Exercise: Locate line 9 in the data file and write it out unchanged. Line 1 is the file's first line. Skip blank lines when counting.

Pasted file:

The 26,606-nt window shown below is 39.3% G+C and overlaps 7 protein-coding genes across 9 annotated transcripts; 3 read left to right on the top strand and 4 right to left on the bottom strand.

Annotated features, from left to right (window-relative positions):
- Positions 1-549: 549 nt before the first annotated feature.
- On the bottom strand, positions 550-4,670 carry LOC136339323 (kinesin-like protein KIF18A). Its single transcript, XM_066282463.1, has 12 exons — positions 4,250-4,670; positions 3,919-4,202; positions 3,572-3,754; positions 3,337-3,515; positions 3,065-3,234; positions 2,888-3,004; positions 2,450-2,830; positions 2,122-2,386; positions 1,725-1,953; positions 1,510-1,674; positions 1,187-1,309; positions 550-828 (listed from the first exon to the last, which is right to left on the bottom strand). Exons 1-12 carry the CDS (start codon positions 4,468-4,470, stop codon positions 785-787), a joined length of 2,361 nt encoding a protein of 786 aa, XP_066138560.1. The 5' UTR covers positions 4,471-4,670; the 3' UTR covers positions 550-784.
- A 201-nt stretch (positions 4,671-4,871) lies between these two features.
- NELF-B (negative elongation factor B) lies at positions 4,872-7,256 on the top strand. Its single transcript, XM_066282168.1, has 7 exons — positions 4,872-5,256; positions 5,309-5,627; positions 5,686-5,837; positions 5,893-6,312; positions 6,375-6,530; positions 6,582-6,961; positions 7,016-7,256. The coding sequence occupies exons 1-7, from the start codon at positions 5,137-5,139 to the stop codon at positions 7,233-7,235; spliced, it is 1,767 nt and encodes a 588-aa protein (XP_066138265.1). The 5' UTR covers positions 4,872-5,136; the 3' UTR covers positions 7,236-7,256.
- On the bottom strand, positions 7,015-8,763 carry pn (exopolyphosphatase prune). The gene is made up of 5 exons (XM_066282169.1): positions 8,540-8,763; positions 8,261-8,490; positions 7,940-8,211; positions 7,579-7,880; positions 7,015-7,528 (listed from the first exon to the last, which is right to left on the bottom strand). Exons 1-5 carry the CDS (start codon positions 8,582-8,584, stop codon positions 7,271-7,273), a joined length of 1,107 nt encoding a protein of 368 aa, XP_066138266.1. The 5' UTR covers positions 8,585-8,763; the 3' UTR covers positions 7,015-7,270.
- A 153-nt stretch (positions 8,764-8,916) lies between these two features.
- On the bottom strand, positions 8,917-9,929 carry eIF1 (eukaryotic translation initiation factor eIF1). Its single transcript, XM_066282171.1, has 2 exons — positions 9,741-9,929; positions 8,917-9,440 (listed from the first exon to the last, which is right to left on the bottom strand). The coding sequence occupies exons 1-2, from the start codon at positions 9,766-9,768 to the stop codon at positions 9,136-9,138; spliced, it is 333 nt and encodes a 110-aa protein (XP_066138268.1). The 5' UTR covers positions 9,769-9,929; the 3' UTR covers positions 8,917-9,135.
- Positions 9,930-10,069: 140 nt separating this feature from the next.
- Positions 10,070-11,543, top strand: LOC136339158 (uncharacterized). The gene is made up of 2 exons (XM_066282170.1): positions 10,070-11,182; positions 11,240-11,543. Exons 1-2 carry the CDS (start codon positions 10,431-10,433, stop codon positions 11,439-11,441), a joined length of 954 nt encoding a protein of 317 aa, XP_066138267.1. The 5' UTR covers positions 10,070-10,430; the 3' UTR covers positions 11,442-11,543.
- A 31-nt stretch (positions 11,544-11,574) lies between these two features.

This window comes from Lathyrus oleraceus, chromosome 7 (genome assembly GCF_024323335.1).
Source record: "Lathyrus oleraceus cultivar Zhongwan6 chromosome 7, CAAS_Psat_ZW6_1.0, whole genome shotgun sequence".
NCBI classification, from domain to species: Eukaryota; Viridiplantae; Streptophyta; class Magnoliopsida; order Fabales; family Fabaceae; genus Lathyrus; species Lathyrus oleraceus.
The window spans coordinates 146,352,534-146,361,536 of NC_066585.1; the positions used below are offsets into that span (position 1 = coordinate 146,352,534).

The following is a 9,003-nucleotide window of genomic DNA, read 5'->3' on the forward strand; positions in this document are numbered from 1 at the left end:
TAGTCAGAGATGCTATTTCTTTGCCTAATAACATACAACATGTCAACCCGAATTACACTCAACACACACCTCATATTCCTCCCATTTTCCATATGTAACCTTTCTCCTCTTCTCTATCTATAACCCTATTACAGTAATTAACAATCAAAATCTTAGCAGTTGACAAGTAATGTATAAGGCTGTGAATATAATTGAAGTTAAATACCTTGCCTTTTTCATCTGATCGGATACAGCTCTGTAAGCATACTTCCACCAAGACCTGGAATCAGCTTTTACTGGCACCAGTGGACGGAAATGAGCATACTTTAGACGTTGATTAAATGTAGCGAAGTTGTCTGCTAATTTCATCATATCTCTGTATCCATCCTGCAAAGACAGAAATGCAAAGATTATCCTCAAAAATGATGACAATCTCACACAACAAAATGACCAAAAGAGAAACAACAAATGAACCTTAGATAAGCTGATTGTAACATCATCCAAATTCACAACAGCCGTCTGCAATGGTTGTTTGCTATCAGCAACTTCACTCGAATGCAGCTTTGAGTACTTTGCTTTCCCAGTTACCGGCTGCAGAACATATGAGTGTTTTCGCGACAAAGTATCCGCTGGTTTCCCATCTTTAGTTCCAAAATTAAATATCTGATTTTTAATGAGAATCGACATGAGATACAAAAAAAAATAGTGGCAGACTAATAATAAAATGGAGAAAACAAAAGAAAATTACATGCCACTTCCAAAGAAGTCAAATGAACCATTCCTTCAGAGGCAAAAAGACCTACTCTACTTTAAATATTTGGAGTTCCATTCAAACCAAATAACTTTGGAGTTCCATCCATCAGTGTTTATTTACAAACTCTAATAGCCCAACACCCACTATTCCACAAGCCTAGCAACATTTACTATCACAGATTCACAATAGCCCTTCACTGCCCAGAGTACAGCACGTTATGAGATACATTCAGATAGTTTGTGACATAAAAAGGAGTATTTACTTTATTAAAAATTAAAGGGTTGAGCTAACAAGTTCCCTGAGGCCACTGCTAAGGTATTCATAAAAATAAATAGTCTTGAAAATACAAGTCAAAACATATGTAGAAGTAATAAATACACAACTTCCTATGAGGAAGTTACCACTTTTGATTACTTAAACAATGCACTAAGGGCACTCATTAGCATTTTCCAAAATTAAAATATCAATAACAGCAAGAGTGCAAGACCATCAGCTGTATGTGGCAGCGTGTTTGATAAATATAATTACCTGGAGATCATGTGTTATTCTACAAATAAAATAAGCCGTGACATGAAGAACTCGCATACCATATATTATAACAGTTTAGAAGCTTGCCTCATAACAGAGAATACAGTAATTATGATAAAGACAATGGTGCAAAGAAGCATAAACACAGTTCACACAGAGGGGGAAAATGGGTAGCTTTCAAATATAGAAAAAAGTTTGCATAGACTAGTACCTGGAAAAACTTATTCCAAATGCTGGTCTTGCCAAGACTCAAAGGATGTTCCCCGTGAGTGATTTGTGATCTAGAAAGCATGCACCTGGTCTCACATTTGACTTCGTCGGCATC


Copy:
- On the bottom strand, positions 8,917-9,929 carry eIF1 (eukaryotic translation initiation factor eIF1). Its single transcript, XM_066282171.1, has 2 exons — positions 9,741-9,929; positions 8,917-9,440 (listed from the first exon to the last, which is right to left on the bottom strand). The coding sequence occupies exons 1-2, from the start codon at positions 9,766-9,768 to the stop codon at positions 9,136-9,138; spliced, it is 333 nt and encodes a 110-aa protein (XP_066138268.1). The 5' UTR covers positions 9,769-9,929; the 3' UTR covers positions 8,917-9,135.